I happen to love the hybrid synths, they tend to have a resonant, squelchy sound that is hard to duplicate and that can sound great if you tune in the sweet spot on your basses and leads. Hybrids are called as such because they usually contain one or more analog sections (usually the filter) combined with a CPU that allows the synth to have patch storage and other options. Typically the oscillators are sampled wave forms that are stored on a ROM chip.
It’s also worth noting that the analog portions of the hybrids were made possible through the miracle of “synth on a chip” technology; meaning that rather than discreet electronic components (as found in traditional analog synths) they were miniaturized and placed onto integrated circuits, or “computer chips”.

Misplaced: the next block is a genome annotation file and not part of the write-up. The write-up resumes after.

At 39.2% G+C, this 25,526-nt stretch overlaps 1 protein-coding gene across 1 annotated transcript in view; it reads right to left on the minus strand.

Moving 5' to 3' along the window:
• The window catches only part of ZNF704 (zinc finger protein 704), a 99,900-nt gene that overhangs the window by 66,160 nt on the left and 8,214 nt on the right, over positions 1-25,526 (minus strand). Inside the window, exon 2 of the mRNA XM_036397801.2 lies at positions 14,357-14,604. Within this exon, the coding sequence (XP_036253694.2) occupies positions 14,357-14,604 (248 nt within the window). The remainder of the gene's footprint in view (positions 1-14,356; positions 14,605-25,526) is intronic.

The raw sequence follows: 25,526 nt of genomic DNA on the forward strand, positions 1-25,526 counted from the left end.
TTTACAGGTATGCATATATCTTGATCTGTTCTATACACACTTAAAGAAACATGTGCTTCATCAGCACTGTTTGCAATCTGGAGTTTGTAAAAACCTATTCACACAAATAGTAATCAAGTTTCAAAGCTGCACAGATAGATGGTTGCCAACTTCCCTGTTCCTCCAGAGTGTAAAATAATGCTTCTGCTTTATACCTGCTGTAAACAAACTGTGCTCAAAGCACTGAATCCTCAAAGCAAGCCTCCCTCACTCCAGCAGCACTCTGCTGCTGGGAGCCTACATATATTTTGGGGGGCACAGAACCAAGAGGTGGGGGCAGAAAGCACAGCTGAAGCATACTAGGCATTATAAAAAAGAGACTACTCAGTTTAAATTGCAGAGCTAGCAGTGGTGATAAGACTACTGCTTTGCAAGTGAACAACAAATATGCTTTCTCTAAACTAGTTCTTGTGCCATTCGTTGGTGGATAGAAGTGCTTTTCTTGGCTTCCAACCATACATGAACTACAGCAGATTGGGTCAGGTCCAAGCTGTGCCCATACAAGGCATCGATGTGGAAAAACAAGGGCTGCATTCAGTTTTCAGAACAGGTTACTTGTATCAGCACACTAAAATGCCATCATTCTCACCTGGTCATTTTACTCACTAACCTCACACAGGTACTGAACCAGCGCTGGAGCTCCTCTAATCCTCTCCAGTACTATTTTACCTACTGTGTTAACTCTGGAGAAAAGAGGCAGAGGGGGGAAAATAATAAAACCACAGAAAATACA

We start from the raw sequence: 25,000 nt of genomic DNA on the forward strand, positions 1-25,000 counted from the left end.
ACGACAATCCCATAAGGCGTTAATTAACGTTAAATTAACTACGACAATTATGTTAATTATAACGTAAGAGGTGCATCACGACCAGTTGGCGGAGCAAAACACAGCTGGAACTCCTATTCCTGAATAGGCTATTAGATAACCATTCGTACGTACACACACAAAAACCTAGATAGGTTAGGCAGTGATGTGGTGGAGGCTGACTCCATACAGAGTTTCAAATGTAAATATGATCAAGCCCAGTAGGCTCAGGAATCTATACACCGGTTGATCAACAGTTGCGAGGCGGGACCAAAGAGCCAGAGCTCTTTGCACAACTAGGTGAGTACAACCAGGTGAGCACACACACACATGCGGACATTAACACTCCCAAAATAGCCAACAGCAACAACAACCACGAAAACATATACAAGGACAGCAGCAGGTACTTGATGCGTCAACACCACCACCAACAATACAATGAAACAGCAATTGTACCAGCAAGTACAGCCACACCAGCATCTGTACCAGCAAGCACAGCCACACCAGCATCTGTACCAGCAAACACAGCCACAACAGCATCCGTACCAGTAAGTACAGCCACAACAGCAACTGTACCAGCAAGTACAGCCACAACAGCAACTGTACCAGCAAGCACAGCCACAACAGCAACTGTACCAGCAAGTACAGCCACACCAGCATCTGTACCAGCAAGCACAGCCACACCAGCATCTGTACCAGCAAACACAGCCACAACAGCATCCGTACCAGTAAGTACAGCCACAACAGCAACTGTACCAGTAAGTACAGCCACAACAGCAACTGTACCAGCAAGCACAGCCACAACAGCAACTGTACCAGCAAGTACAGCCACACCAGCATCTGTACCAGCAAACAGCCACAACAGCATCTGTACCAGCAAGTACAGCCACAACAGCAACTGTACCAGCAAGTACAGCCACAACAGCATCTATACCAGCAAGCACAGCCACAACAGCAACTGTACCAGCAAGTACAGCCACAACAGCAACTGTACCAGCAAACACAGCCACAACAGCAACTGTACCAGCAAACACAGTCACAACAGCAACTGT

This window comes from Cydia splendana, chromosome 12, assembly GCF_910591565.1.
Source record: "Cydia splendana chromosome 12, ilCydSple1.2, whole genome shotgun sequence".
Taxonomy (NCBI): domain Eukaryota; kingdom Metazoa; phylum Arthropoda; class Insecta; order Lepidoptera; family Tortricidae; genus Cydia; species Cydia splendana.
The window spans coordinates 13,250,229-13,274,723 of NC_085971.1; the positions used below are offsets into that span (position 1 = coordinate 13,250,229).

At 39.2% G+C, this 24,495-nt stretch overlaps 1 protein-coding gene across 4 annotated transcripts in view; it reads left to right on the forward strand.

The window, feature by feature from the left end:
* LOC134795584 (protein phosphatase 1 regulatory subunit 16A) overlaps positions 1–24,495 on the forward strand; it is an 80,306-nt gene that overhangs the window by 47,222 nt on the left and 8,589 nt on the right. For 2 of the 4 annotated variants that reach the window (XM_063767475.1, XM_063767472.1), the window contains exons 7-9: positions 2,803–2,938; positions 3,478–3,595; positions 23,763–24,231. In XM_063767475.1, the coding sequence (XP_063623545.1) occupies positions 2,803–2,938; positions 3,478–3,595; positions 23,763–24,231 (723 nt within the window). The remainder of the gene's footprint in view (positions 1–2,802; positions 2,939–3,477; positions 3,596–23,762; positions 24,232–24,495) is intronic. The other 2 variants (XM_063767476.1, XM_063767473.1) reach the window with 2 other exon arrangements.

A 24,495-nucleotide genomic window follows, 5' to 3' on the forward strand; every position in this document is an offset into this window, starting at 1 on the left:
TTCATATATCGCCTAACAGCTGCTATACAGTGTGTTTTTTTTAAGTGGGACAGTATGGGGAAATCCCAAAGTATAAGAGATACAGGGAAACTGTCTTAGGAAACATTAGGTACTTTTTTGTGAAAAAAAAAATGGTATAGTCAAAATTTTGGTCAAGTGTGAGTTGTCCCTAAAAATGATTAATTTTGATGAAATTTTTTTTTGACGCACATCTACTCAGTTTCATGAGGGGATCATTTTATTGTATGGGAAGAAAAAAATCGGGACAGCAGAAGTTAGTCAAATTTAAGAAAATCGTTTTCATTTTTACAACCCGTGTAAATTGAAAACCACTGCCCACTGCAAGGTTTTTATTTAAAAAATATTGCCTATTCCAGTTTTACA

Being in that they were mass produced, this allowed synthesizers to become cheaper with more capabilities. These chips came in two flavors, CEM (Curtis ElectroMusic Specialties) and SSM (Solid State Music). Korg I believe is the only major manufacturer to develop their own proprietary version, which features a 4 pole filter and is found on the DW-6000/8000 and Poly 800.
These demos were posted by user grumphh over at GearSlutz in this thread.
Head on over for more user submitted demos!